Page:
A complete graph with n nodes represents the edges of an (n – 1)-simplex. Geometrically K3 forms the edge set of a triangle, K4 a tetrahedron, etc. The Császár polyhedron, a nonconvex polyhedron with the topology of a torus, has the complete graph K7 as its skeleton.[15] Every neighborly polytope in four or more dimensions also has a complete skeleton.

K1 through K4 are all planar graphs. However, every planar drawing of a complete graph with five or more vertices must contain a crossing, and the nonplanar complete graph K5 plays a key role in the characterizations of planar graphs: by Kuratowski's theorem, a graph is planar if and only if it contains neither K5 nor the complete bipartite graph K3,3 as a subdivision, and by Wagner's theorem the same result holds for graph minors in place of subdivisions. As part of the Petersen family, K6 plays a similar role as one of the forbidden minors for linkless embedding.<ref>{{citation

| doi = 10.1090/S0273-0979-1993-00335-5
| arxiv = math/9301216 | mr = 1164063
| issue = 1
| journal = Bulletin of the American Mathematical Society
| pages = 84–89
| title = Linkless embeddings of graphs in 3-space
| volume = 28
| year = 1993


Complete graphs on [math]\displaystyle{ n }[/math] vertices, for [math]\displaystyle{ n }[/math] between 1 and 12, are shown below along with the numbers of edges:

K1: 0 K2: 1 K3: 3 K4: 6
Complete graph K1.svg Complete graph K2.svg Complete graph K3.svg 3-simplex graph.svg
K5: 10 K6: 15 K7: 21 K8: 28
4-simplex graph.svg 5-simplex graph.svg 6-simplex graph.svg 7-simplex graph.svg
K9: 36 K10: 45 K11: 55 K12: 66
8-simplex graph.svg 9-simplex graph.svg 10-simplex graph.svg 11-simplex graph.svg

See also


  1. Bang-Jensen, Jørgen; Gutin, Gregory (2018), "Basic Terminology, Notation and Results", in Bang-Jensen, Jørgen; Gutin, Gregory, Classes of Directed Graphs, Springer Monographs in Mathematics, Springer International Publishing, pp. 1–34, doi:10.1007/978-3-319-71840-8_1 ; see p. 17
  2. Knuth, Donald E. (2013), "Two thousand years of combinatorics", in Wilson, Robin; Watkins, John J., Combinatorics: Ancient and Modern, Oxford University Press, pp. 7–37, ISBN 978-0191630620, .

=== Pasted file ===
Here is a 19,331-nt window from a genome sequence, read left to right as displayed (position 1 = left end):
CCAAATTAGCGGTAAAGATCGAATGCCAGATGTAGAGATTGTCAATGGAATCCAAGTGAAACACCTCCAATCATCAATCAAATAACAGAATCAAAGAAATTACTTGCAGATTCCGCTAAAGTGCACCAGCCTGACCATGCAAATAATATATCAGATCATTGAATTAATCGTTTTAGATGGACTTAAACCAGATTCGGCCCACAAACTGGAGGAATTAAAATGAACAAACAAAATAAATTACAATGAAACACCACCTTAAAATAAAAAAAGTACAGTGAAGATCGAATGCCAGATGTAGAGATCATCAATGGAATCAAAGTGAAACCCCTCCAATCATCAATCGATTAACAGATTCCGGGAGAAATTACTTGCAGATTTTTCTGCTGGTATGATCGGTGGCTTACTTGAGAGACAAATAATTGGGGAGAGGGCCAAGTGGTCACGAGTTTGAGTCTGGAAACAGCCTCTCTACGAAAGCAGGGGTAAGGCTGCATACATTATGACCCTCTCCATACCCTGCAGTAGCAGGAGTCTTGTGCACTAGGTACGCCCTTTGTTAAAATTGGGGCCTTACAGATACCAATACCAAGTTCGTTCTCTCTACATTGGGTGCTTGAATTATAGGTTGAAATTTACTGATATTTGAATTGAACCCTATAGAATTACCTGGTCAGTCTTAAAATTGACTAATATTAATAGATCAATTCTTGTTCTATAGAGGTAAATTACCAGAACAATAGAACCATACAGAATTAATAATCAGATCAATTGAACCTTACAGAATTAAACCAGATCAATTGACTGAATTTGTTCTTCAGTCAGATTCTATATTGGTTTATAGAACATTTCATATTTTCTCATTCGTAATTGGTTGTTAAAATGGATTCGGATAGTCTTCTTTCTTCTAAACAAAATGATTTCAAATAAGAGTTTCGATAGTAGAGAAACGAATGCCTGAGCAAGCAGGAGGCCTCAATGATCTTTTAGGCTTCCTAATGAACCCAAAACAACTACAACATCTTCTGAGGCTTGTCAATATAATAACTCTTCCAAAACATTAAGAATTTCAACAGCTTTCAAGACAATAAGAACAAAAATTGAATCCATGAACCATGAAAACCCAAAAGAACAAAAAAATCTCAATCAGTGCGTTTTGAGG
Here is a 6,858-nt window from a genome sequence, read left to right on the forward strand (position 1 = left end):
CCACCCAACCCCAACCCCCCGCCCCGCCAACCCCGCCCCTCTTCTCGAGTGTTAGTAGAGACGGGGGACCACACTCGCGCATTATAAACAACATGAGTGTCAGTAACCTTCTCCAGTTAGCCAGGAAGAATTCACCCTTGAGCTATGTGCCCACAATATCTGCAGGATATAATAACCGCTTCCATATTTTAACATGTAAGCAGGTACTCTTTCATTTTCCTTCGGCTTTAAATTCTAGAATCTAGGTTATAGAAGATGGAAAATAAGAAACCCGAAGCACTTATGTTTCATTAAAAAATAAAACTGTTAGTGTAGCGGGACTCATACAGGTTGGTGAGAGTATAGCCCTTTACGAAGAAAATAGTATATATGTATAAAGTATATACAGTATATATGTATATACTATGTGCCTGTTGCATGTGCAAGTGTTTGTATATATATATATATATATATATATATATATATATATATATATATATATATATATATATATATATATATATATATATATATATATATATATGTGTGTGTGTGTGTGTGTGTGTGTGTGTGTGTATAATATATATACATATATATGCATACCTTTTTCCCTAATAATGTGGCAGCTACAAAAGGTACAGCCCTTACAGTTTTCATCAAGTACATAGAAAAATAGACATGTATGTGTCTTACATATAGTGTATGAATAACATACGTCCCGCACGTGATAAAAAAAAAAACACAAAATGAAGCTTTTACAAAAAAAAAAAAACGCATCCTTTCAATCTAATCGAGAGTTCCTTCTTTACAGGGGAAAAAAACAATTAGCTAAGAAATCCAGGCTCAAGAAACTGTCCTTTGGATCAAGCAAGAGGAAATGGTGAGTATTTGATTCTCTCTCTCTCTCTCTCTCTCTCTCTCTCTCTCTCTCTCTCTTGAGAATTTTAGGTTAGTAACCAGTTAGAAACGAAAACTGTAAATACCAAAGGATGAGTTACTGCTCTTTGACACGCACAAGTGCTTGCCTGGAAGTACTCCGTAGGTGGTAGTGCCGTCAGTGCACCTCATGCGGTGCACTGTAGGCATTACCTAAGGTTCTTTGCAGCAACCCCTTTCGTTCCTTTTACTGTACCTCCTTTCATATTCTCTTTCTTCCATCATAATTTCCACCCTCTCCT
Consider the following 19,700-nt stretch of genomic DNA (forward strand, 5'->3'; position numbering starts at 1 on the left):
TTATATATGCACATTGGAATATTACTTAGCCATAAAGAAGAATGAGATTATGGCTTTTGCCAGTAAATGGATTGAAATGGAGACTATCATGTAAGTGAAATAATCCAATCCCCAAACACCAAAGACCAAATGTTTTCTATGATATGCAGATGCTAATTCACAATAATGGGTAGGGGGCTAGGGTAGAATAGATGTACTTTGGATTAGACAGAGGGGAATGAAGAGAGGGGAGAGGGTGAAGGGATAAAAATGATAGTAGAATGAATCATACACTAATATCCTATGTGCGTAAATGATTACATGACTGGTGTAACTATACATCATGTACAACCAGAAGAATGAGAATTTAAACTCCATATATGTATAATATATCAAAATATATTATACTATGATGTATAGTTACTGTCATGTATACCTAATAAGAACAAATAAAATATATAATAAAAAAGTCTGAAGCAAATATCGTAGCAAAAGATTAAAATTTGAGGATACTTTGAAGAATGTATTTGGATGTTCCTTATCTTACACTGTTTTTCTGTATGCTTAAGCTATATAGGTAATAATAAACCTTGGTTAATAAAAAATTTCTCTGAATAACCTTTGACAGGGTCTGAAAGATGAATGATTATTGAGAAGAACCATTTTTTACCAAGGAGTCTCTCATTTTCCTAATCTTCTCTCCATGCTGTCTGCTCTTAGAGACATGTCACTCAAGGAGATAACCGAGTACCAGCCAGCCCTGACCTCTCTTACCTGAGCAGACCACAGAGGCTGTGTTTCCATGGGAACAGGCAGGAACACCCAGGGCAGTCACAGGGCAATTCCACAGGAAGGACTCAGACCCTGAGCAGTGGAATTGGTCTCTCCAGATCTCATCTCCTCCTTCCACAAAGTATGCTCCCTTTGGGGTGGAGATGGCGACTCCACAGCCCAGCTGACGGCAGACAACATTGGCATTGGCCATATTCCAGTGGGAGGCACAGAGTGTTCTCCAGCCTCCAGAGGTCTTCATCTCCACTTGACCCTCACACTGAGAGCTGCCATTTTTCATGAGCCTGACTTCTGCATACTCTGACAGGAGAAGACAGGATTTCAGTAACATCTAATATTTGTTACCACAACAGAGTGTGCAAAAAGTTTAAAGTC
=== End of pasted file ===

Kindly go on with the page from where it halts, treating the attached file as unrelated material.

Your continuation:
3. Mystic Rose,,, retrieved 23 January 2012 .
  4. Gries, David; Schneider, Fred B. (1993), A Logical Approach to Discrete Math, Springer-Verlag, p. 436, ISBN 0387941150, .
  5. Pirnot, Thomas L. (2000), Mathematics All Around, Addison Wesley, p. 154, ISBN 9780201308150, .
  6. Joos, Felix; Kim, Jaehoon; Kühn, Daniela; Osthus, Deryk (2019-08-05). "Optimal packings of bounded degree trees" (in en). Journal of the European Mathematical Society 21 (12): 3573–3647. doi:10.4171/JEMS/909. ISSN 1435-9855. Retrieved 2020-03-09. 
  7. Ringel, G. (1963). "Theory of Graphs and its Applications". Proceedings of the Symposium Smolenice. 
  8. Montgomery, Richard; Pokrovskiy, Alexey; Sudakov, Benny (2021). "A proof of Ringel's Conjecture". Geometric and Functional Analysis 31 (3): 663–720. doi:10.1007/s00039-021-00576-2. 
  9. Hartnett, Kevin. "Rainbow Proof Shows Graphs Have Uniform Parts" (in en). 
  10. Hassani, M. "Cycles in graphs and derangements." Math. Gaz. 88, 123–126, 2004.
  11. Tichy, Robert F.; Wagner, Stephan (2005), "Extremal problems for topological indices in combinatorial chemistry", Journal of Computational Biology 12 (7): 1004–1013, doi:10.1089/cmb.2005.12.1004, PMID 16201918,, retrieved 2012-03-29 .
  12. Callan, David (2009), A combinatorial survey of identities for the double factorial, Bibcode2009arXiv0906.1317C .
  13. Oswin Aichholzer. "Rectilinear Crossing Number project". 
  14. Ákos Császár, A Polyhedron Without Diagonals. , Bolyai Institute, University of Szeged, 1949
  15. Gardner, Martin (1988), Time Travel and Other Mathematical Bewilderments, W. H. Freeman and Company, pp. 140, ISBN 0-7167-1924-X,, 

External links